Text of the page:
The responses that have resonated most with me as to why friends have supported Jeremy Corbyn have been twofold. Firstly, the friend who said that the movement which has brought so many new members into the Labour Party must be allowed to run its course and play out, and not be stifled before we have had a chance to see what it might become. This seems to me to be a very fair and good point. Certainly we cannot go back to the way things were, and with Jeremy Corbyn’s increased mandate it seems likely that this new movement will be given time, either to develop, grow and mature, or to wither on the vine.
I devoutly hope that during this process the leadership and its supporters do not throw the baby out with the bathwater, which they could conceivably do in several ways. Firstly, by alienating or ejecting the “old”, ie pre-2015 members who voted mainly for Owen Smith. I’ve already rehearsed all the reasons why Labour needs to keep those members on-side. Secondly, by deselecting sitting MPs who are perceived as being disloyal to the membership. Again, I’ve already written at length about why this would be electoral suicide.
The third way that the “new” (ie post 2015) could murder the Labour Party is by falling into the trap of believing that it is sufficient for it to be a “social movement”, and that it no longer needs to worry about getting into government, as it will change society at grass-roots level upwards. This is not a bad idea, and it has succeeded in many instances, notably in the sorts of civil rights movements that result in changes in the law (although to my mind it’s arguable whether those movements actually change society, or whether they encourage and reflect changes that are already happening and force through changes in the law that reflect those changes).
I’ve already written here about some of the ways that the Corbynistas resemble a social movement more than a political party, and it’s possible that, as with many social movements, they may eventually be absorbed into more mainstream politics. The problem here is that the Labour Party is (as was pointed out clearly by Alistair Campbell on Question Time a couple of weeks ago), a party the purpose of which is to be in Parliament. The purpose of the Party, its “mission” in modern organisational speak, if you will, is “To organise and maintain in Parliament and in the country a political Labour Party”. It’s right there in the constitution, point 2, after point 1, which says that it will be called The Labour Party. Notice that the people who put the constitution together when they founded the party put Parliament first, because they felt it was so important.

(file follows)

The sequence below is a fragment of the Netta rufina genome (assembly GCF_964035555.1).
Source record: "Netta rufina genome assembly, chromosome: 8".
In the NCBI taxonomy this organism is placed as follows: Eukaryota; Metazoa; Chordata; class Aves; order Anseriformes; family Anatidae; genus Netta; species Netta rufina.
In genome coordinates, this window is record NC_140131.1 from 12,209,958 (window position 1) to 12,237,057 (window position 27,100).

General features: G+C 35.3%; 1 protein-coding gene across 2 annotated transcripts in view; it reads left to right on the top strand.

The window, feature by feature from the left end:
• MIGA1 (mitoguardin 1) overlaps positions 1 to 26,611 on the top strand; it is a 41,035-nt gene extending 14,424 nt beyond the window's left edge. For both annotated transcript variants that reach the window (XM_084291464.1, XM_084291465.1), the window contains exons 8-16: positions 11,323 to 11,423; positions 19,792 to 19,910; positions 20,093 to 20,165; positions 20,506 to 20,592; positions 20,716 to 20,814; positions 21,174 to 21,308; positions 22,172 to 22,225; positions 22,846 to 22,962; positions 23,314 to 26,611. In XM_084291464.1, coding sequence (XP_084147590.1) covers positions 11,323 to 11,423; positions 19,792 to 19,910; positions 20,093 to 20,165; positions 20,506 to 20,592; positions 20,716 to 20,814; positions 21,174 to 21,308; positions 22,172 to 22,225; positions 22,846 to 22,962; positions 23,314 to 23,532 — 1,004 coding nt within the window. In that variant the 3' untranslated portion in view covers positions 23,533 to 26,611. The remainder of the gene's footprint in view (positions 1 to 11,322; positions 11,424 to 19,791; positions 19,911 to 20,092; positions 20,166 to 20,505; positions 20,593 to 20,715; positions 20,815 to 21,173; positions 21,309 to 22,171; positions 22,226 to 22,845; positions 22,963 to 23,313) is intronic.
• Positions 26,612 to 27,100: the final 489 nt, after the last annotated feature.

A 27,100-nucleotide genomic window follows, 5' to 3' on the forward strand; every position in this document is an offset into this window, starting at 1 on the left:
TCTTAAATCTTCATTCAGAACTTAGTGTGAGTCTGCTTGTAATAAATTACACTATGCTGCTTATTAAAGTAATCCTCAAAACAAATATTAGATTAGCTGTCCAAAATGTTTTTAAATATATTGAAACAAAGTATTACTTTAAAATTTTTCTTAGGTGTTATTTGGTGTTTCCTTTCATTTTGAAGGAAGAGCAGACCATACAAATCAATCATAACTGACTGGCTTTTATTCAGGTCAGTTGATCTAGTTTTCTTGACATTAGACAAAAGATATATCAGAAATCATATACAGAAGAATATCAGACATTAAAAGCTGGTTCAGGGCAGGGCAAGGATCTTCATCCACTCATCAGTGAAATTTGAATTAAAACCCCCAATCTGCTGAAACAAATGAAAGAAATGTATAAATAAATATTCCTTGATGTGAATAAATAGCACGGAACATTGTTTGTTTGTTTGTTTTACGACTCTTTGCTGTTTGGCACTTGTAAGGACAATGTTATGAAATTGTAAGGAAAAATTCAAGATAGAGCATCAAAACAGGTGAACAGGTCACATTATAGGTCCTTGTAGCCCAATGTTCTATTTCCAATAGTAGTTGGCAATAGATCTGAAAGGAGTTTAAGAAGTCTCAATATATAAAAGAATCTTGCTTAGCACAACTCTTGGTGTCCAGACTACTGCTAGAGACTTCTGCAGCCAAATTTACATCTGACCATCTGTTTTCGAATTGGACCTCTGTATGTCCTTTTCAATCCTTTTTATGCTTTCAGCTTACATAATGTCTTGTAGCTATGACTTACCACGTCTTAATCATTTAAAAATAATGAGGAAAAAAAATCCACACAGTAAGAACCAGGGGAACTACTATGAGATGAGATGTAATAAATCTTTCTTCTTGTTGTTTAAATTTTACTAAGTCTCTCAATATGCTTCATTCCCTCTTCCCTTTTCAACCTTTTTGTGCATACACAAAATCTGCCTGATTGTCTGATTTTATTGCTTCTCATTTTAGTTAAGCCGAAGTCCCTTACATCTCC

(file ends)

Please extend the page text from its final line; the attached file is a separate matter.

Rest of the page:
The founding fathers of the United States set out the mission of their new country with a commitment to equality and the rights of the individual which has remained at the heart of America’s perception of itself ever since. Labour’s perception of itself must surely have at its heart the requirement to have “a distinct Labour group in Parliament”, to quote Keir Hardie, one of the founders of modern Labour, in his motion at the special Trades Union congress which set up the Labour Representation Committee. He didn’t want a social movement; he already had one, and it wasn’t enough. He wanted political representation.